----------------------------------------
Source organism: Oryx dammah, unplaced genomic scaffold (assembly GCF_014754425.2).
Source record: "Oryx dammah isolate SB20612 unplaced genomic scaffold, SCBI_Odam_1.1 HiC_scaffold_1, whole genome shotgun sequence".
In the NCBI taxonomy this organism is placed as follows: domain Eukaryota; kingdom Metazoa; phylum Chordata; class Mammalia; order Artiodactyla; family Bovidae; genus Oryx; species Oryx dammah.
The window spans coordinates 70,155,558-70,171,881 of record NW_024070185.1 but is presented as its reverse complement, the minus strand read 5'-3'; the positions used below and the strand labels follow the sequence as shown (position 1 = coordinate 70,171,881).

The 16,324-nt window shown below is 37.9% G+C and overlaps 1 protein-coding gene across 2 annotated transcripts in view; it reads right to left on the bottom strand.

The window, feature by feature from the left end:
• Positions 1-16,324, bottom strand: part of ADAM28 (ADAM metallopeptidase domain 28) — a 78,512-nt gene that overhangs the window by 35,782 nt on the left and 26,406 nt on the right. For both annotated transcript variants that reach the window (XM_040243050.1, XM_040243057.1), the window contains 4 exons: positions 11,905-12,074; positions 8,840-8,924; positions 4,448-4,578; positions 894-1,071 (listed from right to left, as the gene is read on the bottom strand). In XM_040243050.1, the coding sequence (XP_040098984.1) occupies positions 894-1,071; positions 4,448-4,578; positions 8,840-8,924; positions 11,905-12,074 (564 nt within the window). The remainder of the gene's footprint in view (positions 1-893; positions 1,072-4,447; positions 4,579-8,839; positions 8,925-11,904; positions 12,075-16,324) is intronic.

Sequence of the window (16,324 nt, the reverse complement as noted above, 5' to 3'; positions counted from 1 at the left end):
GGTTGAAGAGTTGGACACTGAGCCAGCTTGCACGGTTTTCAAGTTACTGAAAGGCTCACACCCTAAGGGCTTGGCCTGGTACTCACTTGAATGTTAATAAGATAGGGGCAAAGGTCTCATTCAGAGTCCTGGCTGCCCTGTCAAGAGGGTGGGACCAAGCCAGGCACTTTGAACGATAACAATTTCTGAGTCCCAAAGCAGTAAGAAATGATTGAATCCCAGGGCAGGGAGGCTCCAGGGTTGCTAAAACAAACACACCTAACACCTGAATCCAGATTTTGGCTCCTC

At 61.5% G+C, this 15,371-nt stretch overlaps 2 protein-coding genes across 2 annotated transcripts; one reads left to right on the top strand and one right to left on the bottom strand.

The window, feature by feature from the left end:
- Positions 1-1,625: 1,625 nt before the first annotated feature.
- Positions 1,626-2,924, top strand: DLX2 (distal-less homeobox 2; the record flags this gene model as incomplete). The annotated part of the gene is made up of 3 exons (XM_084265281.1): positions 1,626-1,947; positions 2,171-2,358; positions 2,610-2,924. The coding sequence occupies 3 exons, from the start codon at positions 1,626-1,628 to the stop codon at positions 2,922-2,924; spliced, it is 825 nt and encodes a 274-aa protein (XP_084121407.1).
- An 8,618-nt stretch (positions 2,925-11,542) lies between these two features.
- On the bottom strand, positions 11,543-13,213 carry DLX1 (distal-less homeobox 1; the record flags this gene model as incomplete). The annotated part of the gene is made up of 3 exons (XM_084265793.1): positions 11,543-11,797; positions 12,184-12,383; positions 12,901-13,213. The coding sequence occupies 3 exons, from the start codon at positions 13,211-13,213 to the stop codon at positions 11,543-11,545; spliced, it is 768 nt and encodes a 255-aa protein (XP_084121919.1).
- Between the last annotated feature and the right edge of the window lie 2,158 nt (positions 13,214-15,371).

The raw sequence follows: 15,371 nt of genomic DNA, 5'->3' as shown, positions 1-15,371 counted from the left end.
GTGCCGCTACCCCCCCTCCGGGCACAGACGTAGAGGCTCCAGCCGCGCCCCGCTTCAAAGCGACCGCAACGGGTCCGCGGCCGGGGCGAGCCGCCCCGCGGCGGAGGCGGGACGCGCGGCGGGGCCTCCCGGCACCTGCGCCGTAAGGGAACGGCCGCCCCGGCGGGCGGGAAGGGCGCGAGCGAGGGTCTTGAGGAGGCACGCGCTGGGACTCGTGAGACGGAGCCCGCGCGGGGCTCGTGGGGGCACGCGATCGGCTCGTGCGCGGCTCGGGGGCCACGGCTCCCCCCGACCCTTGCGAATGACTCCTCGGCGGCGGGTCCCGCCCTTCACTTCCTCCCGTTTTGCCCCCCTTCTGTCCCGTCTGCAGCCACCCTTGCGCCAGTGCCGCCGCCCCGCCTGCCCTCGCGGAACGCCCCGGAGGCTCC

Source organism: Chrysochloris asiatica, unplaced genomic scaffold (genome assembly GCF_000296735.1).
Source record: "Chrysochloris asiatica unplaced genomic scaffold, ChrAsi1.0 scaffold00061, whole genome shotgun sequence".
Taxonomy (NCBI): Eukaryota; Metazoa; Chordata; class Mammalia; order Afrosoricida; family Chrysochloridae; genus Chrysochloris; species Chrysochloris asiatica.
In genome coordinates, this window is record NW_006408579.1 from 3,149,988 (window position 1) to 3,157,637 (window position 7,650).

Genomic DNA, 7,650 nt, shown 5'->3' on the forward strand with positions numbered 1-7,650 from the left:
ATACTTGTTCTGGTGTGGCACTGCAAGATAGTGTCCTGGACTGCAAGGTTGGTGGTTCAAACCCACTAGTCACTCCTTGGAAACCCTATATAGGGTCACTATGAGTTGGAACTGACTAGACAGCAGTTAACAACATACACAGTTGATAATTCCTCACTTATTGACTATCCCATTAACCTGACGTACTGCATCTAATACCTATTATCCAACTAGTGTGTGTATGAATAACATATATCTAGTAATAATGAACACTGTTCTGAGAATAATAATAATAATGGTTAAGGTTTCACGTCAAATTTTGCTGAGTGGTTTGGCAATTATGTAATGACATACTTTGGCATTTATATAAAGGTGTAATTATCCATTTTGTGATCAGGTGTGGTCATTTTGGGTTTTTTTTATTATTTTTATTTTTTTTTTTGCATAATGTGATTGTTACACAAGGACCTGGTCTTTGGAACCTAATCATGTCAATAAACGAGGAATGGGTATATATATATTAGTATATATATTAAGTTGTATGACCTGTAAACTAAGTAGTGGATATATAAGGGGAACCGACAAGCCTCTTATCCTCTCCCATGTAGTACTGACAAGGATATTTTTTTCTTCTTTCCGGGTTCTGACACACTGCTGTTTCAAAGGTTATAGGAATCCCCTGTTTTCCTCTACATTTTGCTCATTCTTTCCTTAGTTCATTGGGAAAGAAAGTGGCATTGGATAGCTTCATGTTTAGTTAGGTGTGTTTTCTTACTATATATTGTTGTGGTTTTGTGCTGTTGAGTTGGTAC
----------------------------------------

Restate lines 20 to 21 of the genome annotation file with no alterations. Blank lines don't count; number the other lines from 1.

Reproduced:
Source record: "Chrysochloris asiatica unplaced genomic scaffold, ChrAsi1.0 scaffold00061, whole genome shotgun sequence".
Taxonomy (NCBI): Eukaryota; Metazoa; Chordata; class Mammalia; order Afrosoricida; family Chrysochloridae; genus Chrysochloris; species Chrysochloris asiatica.